Odd Bach's classical, quirky appeal 

The works of the fictitious P.D.Q. Bach first floated to the surface of the classical-music repertoire in 1959, when the real Professor Peter Schickele first began performing the strange stuff. Ostensibly the "last but least" of the famous J.S. Bach's more than 20 children, P.D.Q., according to Schickele's "Definitive Biography," penned hundreds of bizarre pieces, then was promptly "elbowed out of the bus of history." The liner notes from "The Wurst of P.D.Q. Bach" claim that his works might have disappeared altogether had not the professor visited Bavaria and found a manuscript being used as a coffee strainer.

This imaginative creation of the now-retired Schickele, a brilliant composer himself who employed his talents in the service of his quirky sense of irony, P.D.Q. Bach is the featured composer at Orlando Philharmonic Orchestra's "Sounds of Summer" series July 27 concert. Hosted by WMFE-FM's Dave Glerum, the event will be staged in the appropriately intimate chamber setting of the Garden House at Leu Gardens.

According to OPO general manager Mark Fischer, the choice to include the music of P.D.Q. Bach in the series -- which otherwise features respectable composers like Beethoven, Brahms and Shostakovich -- arose from the "the soft spot we all have in our hearts for the much-maligned composer."

"His place in musical history -- obscurity, not being taken seriously -- is something we've all had to deal with in our careers. ... Besides, it's fun to put together, and it will be fun to witness."

The concert will feature uncommon compositions, such as "Echo Sonata for Two Unfriendly Groups of Instruments," in which a flute, oboe and bassoon battle it out with a horn, trumpet and trombone, as well as uncommon instrumentation, like the PVC windbreaker, which was one of several original "instruments" re-created just for this concert.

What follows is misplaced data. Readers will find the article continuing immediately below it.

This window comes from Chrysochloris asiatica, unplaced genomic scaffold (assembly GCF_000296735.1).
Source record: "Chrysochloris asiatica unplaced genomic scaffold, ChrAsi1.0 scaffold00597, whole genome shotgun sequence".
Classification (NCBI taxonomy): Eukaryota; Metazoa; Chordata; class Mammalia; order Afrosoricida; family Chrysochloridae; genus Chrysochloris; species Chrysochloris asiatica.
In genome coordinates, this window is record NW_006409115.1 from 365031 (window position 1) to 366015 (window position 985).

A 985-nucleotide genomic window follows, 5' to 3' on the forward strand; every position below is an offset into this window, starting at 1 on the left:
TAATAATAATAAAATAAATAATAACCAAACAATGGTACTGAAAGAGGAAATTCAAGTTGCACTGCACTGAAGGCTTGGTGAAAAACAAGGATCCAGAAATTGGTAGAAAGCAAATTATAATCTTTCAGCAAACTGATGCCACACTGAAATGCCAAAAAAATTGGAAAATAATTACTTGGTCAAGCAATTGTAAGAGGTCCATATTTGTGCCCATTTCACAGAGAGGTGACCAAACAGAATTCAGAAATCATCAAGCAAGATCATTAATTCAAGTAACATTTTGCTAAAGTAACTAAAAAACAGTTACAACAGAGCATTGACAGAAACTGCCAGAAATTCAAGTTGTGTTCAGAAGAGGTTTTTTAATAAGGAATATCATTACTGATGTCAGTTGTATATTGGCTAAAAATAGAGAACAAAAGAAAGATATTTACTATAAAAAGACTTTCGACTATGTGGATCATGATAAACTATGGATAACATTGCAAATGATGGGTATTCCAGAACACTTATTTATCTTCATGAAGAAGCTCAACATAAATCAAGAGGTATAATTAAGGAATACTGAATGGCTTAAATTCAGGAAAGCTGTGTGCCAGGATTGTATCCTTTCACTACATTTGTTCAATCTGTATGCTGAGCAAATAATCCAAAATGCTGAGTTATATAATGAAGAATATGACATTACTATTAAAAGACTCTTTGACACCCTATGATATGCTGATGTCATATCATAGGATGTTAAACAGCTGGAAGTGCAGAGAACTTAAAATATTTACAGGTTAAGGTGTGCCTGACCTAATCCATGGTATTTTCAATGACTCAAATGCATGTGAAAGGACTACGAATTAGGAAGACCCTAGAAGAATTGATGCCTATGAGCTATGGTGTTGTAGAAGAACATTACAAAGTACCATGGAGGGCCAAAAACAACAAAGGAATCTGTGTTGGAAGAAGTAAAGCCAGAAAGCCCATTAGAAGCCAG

"Concerto for Horn and Hardart," one of P.D.Q.'s most notorious works, was apparently inspired by the original restaurant automats. (You know, open the glass door of the Horn and Hardart and pull out macaroni, rice pudding or coffee.) Schickele claims that the inspiration was the other way around, and that the Hardart was a musical instrument that, like the automat, served sandwiches and pie. More than 9 feet long and with a two-octave range, its tones come from blown bottles, a cooking timer, a shotgun and other oddities.

Breaking up the program with a few moments of almost-serious relief, the musicians also will attack Mozart's "Musical Joke," which Fischer describes as the composer's self-satire. "If you're a lover of Mozart," he says, "the thought that he would write something poking fun at his own craft is enlightening."

While much of the humor inherent in P.D.Q.'s music is subtle and requires some knowledge of classical music, Fischer says that at times it verges on slapstick. For instance, "Serenude" employs the use of another unique instrument, the "tromboon," a combination trombone and bassoon. The piece requires a conductor, since it involves 12 musicians on strings, plus kazoos, slide whistles and a shower hose -- all in the key of D.

The Orlando Philharmonic hopes that the offbeat concert will show off the extreme versatility of its artists. And ticket sales have been brisk, so reserve your place soon.

More by Morris Sullivan


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